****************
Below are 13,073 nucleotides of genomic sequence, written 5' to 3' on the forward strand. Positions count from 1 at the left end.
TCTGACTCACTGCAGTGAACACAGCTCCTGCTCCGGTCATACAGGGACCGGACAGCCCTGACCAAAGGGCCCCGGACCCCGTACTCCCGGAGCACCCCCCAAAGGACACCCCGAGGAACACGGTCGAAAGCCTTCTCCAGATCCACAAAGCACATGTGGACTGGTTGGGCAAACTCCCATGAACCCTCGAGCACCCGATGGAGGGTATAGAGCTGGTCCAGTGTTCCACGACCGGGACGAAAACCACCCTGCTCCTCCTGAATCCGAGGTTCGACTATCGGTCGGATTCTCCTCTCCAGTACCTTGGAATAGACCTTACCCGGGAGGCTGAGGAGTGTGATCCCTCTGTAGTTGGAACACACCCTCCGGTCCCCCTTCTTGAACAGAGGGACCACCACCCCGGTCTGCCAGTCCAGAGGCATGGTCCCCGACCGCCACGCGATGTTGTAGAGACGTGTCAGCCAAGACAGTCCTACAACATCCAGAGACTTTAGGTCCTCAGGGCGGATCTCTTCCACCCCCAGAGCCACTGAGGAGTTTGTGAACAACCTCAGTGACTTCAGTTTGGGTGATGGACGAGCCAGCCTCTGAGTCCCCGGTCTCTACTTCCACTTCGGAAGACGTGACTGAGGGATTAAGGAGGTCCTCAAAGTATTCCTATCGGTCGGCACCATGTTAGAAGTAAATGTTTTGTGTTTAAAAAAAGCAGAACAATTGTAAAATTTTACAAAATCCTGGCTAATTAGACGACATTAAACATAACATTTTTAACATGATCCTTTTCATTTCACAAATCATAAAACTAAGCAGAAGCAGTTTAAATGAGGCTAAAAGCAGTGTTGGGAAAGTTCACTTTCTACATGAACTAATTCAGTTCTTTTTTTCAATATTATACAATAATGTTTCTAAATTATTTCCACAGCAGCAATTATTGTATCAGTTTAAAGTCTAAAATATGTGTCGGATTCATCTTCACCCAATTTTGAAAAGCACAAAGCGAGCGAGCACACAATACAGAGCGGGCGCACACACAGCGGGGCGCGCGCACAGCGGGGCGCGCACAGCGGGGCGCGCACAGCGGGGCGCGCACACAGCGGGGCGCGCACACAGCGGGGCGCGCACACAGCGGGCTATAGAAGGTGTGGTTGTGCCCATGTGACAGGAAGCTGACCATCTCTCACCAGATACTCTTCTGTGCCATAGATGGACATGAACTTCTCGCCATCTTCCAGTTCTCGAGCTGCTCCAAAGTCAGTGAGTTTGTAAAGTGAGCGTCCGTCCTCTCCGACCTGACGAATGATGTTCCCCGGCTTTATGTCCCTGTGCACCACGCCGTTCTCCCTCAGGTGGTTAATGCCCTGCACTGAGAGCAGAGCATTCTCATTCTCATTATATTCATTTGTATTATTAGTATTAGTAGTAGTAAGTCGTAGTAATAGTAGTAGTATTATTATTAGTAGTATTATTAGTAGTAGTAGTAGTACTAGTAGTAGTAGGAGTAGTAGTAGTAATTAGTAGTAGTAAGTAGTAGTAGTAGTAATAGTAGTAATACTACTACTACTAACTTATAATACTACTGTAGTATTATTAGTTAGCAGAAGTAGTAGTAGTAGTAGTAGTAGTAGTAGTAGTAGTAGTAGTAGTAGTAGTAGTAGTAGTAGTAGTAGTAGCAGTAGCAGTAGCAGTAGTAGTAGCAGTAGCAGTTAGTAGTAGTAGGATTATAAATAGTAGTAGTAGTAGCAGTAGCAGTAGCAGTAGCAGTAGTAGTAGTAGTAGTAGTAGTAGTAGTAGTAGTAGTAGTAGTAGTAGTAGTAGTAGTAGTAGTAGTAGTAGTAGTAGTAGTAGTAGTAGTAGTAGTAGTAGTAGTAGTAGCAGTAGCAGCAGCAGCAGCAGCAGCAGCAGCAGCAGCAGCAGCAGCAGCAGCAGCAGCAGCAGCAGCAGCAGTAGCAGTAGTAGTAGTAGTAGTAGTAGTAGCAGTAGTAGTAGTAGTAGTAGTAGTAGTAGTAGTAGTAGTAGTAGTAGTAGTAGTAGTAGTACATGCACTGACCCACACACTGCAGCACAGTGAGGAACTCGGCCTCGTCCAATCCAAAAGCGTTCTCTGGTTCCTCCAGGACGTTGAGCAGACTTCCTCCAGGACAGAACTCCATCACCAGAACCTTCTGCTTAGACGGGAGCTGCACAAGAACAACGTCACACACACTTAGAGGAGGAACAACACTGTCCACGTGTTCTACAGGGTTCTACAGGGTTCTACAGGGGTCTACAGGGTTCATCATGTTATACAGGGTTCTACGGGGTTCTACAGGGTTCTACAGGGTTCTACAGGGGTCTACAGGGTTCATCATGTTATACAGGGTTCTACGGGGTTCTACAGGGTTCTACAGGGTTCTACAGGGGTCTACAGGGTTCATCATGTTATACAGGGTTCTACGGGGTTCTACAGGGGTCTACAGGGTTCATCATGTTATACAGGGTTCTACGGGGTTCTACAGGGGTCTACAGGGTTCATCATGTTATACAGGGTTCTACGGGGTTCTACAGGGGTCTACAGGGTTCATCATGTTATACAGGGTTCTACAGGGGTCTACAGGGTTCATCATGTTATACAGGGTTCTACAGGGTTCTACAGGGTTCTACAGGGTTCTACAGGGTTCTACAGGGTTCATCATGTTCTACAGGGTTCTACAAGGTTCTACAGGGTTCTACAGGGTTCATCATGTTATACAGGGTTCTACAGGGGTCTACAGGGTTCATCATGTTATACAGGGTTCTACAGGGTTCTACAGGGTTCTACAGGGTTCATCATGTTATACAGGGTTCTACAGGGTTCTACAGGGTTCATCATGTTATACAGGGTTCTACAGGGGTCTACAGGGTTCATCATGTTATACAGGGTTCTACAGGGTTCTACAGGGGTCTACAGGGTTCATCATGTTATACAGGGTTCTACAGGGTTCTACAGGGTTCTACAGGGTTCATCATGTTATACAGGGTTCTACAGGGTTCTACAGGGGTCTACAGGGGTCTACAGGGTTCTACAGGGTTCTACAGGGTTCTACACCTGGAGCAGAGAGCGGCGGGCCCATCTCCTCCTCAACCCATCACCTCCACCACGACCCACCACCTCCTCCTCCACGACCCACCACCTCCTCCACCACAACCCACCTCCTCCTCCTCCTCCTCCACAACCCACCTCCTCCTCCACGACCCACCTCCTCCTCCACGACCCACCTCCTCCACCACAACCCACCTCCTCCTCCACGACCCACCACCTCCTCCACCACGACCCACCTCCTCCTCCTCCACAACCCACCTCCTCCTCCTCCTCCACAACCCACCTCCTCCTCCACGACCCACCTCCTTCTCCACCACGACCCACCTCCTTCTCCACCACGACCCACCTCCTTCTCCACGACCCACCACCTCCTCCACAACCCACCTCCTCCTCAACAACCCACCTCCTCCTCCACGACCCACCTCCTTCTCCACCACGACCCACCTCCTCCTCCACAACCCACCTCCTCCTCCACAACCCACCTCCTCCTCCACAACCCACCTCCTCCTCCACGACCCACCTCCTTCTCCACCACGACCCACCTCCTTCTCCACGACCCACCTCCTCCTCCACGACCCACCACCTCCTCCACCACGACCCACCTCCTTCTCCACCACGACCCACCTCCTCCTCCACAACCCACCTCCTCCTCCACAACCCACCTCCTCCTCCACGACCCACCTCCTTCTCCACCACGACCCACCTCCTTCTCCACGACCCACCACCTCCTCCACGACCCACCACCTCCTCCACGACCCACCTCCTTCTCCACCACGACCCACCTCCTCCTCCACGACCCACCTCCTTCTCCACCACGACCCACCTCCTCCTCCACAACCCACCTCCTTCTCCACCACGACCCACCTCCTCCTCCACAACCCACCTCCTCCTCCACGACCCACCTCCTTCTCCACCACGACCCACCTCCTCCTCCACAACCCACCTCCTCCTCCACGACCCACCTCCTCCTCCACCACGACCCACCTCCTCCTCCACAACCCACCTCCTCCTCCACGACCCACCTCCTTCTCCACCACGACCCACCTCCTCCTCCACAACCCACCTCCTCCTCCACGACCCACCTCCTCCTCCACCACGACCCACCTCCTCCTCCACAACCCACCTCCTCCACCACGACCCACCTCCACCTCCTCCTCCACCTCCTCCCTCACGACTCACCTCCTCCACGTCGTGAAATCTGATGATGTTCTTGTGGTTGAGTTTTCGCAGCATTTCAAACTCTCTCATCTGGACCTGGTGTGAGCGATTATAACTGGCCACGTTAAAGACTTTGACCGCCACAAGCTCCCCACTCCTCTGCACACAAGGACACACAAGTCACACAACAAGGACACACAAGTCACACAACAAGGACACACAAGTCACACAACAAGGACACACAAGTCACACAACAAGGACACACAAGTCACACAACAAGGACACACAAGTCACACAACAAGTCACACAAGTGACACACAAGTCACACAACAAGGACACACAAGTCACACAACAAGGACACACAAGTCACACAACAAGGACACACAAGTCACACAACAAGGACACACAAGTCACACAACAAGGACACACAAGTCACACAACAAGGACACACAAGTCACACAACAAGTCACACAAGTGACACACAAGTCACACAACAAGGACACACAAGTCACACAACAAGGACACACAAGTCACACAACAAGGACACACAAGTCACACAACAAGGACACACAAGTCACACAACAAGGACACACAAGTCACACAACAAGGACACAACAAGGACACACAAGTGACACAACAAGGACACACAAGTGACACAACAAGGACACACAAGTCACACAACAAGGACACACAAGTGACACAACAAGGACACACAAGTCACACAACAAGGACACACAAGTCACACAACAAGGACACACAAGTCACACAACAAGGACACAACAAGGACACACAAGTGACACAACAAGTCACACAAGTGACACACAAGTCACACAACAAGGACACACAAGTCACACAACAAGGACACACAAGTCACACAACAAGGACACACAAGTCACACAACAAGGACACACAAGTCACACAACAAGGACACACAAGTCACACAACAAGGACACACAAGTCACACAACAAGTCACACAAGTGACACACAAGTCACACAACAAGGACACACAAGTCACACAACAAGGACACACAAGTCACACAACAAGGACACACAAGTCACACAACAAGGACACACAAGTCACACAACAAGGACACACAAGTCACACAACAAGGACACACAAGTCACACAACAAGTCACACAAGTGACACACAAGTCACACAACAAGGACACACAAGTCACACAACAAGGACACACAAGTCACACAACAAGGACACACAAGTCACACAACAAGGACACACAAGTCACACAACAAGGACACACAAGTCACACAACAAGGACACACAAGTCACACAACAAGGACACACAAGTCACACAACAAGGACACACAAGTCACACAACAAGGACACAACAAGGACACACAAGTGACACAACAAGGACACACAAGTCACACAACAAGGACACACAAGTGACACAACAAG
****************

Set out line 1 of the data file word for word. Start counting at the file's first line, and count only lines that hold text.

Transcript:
Below are 13,073 nucleotides of genomic sequence, written 5' to 3' on the forward strand. Positions count from 1 at the left end.